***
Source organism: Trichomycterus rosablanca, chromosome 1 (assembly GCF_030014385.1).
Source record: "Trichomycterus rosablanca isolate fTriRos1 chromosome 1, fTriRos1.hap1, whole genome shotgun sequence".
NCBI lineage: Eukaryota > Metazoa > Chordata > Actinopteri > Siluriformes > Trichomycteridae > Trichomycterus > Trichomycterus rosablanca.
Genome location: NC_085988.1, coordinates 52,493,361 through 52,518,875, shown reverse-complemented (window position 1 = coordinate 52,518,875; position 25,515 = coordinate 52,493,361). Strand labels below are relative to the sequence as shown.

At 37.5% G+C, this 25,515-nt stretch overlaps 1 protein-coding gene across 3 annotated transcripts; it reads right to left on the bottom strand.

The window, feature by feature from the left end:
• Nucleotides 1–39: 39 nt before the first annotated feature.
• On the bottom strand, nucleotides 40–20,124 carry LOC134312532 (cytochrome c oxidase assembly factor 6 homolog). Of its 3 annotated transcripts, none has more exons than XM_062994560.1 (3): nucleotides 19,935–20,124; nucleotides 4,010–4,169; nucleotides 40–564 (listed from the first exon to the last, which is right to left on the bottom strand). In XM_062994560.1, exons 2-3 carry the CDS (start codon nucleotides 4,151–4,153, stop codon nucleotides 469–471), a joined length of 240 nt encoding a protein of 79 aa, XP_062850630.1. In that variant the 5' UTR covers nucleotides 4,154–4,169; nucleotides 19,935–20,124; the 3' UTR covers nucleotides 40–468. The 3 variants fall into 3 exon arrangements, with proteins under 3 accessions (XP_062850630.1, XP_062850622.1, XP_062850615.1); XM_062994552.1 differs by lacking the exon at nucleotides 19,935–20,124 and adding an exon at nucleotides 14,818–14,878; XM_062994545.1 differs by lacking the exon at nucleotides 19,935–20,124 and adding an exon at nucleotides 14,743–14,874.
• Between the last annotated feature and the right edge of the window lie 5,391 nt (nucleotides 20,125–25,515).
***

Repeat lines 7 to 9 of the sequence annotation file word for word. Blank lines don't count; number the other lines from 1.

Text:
• Nucleotides 1–39: 39 nt before the first annotated feature.
• On the bottom strand, nucleotides 40–20,124 carry LOC134312532 (cytochrome c oxidase assembly factor 6 homolog). Of its 3 annotated transcripts, none has more exons than XM_062994560.1 (3): nucleotides 19,935–20,124; nucleotides 4,010–4,169; nucleotides 40–564 (listed from the first exon to the last, which is right to left on the bottom strand). In XM_062994560.1, exons 2-3 carry the CDS (start codon nucleotides 4,151–4,153, stop codon nucleotides 469–471), a joined length of 240 nt encoding a protein of 79 aa, XP_062850630.1. In that variant the 5' UTR covers nucleotides 4,154–4,169; nucleotides 19,935–20,124; the 3' UTR covers nucleotides 40–468. The 3 variants fall into 3 exon arrangements, with proteins under 3 accessions (XP_062850630.1, XP_062850622.1, XP_062850615.1); XM_062994552.1 differs by lacking the exon at nucleotides 19,935–20,124 and adding an exon at nucleotides 14,818–14,878; XM_062994545.1 differs by lacking the exon at nucleotides 19,935–20,124 and adding an exon at nucleotides 14,743–14,874.
• Between the last annotated feature and the right edge of the window lie 5,391 nt (nucleotides 20,125–25,515).